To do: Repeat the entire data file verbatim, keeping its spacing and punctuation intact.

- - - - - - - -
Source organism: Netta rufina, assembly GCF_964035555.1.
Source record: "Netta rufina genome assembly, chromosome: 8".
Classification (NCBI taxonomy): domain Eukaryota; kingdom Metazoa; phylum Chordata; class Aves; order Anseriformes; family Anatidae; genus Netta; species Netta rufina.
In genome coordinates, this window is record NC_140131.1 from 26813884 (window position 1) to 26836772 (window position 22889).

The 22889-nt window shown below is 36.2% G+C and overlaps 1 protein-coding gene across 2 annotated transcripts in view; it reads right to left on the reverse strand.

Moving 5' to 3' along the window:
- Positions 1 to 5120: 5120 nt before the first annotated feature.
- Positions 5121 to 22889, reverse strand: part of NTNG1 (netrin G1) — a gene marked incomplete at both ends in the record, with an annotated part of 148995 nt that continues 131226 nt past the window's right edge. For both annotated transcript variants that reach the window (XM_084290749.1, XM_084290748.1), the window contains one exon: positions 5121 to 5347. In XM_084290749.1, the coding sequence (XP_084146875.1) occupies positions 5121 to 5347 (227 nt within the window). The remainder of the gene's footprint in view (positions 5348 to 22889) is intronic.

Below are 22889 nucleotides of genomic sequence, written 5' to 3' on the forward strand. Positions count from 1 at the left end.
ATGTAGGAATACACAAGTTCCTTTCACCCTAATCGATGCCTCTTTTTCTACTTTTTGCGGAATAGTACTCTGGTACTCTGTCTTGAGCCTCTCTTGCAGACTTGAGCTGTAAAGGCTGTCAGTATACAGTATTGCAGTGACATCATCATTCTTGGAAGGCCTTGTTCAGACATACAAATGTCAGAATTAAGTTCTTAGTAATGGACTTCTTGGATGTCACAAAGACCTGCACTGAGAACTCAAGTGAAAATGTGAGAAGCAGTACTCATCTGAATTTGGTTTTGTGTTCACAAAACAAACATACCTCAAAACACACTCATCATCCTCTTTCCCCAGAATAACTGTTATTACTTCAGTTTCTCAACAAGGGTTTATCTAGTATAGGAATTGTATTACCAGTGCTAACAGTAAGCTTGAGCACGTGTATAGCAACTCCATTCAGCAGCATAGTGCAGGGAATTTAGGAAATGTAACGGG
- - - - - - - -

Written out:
Source organism: Netta rufina, assembly GCF_964035555.1.
Source record: "Netta rufina genome assembly, chromosome: 8".
Classification (NCBI taxonomy): domain Eukaryota; kingdom Metazoa; phylum Chordata; class Aves; order Anseriformes; family Anatidae; genus Netta; species Netta rufina.
In genome coordinates, this window is record NC_140131.1 from 26813884 (window position 1) to 26836772 (window position 22889).

The 22889-nt window shown below is 36.2% G+C and overlaps 1 protein-coding gene across 2 annotated transcripts in view; it reads right to left on the reverse strand.

Moving 5' to 3' along the window:
- Positions 1 to 5120: 5120 nt before the first annotated feature.
- Positions 5121 to 22889, reverse strand: part of NTNG1 (netrin G1) — a gene marked incomplete at both ends in the record, with an annotated part of 148995 nt that continues 131226 nt past the window's right edge. For both annotated transcript variants that reach the window (XM_084290749.1, XM_084290748.1), the window contains one exon: positions 5121 to 5347. In XM_084290749.1, the coding sequence (XP_084146875.1) occupies positions 5121 to 5347 (227 nt within the window). The remainder of the gene's footprint in view (positions 5348 to 22889) is intronic.

Below are 22889 nucleotides of genomic sequence, written 5' to 3' on the forward strand. Positions count from 1 at the left end.
ATGTAGGAATACACAAGTTCCTTTCACCCTAATCGATGCCTCTTTTTCTACTTTTTGCGGAATAGTACTCTGGTACTCTGTCTTGAGCCTCTCTTGCAGACTTGAGCTGTAAAGGCTGTCAGTATACAGTATTGCAGTGACATCATCATTCTTGGAAGGCCTTGTTCAGACATACAAATGTCAGAATTAAGTTCTTAGTAATGGACTTCTTGGATGTCACAAAGACCTGCACTGAGAACTCAAGTGAAAATGTGAGAAGCAGTACTCATCTGAATTTGGTTTTGTGTTCACAAAACAAACATACCTCAAAACACACTCATCATCCTCTTTCCCCAGAATAACTGTTATTACTTCAGTTTCTCAACAAGGGTTTATCTAGTATAGGAATTGTATTACCAGTGCTAACAGTAAGCTTGAGCACGTGTATAGCAACTCCATTCAGCAGCATAGTGCAGGGAATTTAGGAAATGTAACGGG